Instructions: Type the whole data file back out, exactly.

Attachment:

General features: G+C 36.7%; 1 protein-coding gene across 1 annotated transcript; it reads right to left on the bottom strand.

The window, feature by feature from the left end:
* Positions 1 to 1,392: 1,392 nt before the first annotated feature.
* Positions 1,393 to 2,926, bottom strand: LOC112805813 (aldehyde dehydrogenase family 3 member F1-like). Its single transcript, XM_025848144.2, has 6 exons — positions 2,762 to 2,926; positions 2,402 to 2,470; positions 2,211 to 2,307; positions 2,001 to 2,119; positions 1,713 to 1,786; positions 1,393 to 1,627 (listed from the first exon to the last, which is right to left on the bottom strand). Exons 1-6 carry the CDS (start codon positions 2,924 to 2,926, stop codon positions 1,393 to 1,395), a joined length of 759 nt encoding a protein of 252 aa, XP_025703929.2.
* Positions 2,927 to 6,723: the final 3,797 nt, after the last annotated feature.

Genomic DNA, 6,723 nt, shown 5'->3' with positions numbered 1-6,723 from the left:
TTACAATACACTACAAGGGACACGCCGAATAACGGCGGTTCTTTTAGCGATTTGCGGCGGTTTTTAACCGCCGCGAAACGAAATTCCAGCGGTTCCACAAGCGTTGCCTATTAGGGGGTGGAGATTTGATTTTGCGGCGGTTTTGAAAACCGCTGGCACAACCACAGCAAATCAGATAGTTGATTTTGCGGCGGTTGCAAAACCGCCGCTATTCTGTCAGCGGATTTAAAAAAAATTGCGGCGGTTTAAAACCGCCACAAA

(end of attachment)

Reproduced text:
General features: G+C 36.7%; 1 protein-coding gene across 1 annotated transcript; it reads right to left on the bottom strand.

The window, feature by feature from the left end:
* Positions 1 to 1,392: 1,392 nt before the first annotated feature.
* Positions 1,393 to 2,926, bottom strand: LOC112805813 (aldehyde dehydrogenase family 3 member F1-like). Its single transcript, XM_025848144.2, has 6 exons — positions 2,762 to 2,926; positions 2,402 to 2,470; positions 2,211 to 2,307; positions 2,001 to 2,119; positions 1,713 to 1,786; positions 1,393 to 1,627 (listed from the first exon to the last, which is right to left on the bottom strand). Exons 1-6 carry the CDS (start codon positions 2,924 to 2,926, stop codon positions 1,393 to 1,395), a joined length of 759 nt encoding a protein of 252 aa, XP_025703929.2.
* Positions 2,927 to 6,723: the final 3,797 nt, after the last annotated feature.

Genomic DNA, 6,723 nt, shown 5'->3' with positions numbered 1-6,723 from the left:
TTACAATACACTACAAGGGACACGCCGAATAACGGCGGTTCTTTTAGCGATTTGCGGCGGTTTTTAACCGCCGCGAAACGAAATTCCAGCGGTTCCACAAGCGTTGCCTATTAGGGGGTGGAGATTTGATTTTGCGGCGGTTTTGAAAACCGCTGGCACAACCACAGCAAATCAGATAGTTGATTTTGCGGCGGTTGCAAAACCGCCGCTATTCTGTCAGCGGATTTAAAAAAAATTGCGGCGGTTTAAAACCGCCACAAA